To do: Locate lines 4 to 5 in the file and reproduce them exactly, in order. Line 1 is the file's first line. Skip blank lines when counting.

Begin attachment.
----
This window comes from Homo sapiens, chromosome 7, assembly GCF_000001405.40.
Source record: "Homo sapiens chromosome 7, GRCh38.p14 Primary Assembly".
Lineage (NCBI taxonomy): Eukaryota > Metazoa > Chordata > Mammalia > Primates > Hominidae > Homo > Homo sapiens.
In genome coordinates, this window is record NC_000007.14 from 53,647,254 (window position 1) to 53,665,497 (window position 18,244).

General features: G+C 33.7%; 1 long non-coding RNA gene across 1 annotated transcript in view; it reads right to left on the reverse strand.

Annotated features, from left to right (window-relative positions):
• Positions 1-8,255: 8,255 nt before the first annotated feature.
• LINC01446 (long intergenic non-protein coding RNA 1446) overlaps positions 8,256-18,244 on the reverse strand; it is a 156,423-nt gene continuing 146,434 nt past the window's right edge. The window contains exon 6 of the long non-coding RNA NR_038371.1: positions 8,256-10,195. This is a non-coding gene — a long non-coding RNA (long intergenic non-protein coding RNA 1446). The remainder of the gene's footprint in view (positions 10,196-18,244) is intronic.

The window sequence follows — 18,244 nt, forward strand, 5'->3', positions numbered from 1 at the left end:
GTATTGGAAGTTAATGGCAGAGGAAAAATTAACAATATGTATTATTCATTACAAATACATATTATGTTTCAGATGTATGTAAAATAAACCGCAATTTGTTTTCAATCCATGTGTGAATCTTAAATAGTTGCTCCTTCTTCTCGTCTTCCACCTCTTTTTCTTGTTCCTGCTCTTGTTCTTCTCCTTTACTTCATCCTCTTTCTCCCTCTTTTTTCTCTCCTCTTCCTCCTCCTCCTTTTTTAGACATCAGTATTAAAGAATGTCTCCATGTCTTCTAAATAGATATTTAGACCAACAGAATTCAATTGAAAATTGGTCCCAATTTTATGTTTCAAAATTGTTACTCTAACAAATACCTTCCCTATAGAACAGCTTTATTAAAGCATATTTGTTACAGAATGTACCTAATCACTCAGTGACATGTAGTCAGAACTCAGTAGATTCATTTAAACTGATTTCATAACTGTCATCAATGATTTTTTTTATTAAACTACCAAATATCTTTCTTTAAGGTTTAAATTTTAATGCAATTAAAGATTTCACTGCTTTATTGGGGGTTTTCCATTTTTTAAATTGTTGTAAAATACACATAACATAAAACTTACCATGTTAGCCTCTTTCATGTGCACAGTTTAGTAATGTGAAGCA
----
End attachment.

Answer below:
In genome coordinates, this window is record NC_000007.14 from 53,647,254 (window position 1) to 53,665,497 (window position 18,244).

General features: G+C 33.7%; 1 long non-coding RNA gene across 1 annotated transcript in view; it reads right to left on the reverse strand.